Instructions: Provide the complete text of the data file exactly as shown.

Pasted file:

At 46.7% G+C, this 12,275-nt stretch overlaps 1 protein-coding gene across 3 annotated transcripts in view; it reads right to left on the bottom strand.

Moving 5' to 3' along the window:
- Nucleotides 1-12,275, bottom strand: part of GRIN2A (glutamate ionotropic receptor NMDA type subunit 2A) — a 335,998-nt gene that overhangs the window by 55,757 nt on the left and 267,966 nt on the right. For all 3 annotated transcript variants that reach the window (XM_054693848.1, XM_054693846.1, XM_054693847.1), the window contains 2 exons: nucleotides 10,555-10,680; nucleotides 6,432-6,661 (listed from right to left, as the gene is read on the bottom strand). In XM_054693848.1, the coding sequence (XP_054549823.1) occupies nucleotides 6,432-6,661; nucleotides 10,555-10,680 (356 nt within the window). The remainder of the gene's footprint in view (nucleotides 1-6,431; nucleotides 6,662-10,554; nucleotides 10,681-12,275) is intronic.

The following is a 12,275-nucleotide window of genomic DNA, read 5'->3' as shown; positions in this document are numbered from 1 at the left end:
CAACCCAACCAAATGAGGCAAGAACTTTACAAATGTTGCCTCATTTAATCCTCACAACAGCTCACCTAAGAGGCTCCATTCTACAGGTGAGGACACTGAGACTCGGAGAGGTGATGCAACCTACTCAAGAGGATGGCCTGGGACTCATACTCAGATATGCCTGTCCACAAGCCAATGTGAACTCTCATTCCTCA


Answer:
At 46.7% G+C, this 12,275-nt stretch overlaps 1 protein-coding gene across 3 annotated transcripts in view; it reads right to left on the bottom strand.

Moving 5' to 3' along the window:
- Nucleotides 1-12,275, bottom strand: part of GRIN2A (glutamate ionotropic receptor NMDA type subunit 2A) — a 335,998-nt gene that overhangs the window by 55,757 nt on the left and 267,966 nt on the right. For all 3 annotated transcript variants that reach the window (XM_054693848.1, XM_054693846.1, XM_054693847.1), the window contains 2 exons: nucleotides 10,555-10,680; nucleotides 6,432-6,661 (listed from right to left, as the gene is read on the bottom strand). In XM_054693848.1, the coding sequence (XP_054549823.1) occupies nucleotides 6,432-6,661; nucleotides 10,555-10,680 (356 nt within the window). The remainder of the gene's footprint in view (nucleotides 1-6,431; nucleotides 6,662-10,554; nucleotides 10,681-12,275) is intronic.

The following is a 12,275-nucleotide window of genomic DNA, read 5'->3' as shown; positions in this document are numbered from 1 at the left end:
CAACCCAACCAAATGAGGCAAGAACTTTACAAATGTTGCCTCATTTAATCCTCACAACAGCTCACCTAAGAGGCTCCATTCTACAGGTGAGGACACTGAGACTCGGAGAGGTGATGCAACCTACTCAAGAGGATGGCCTGGGACTCATACTCAGATATGCCTGTCCACAAGCCAATGTGAACTCTCATTCCTCA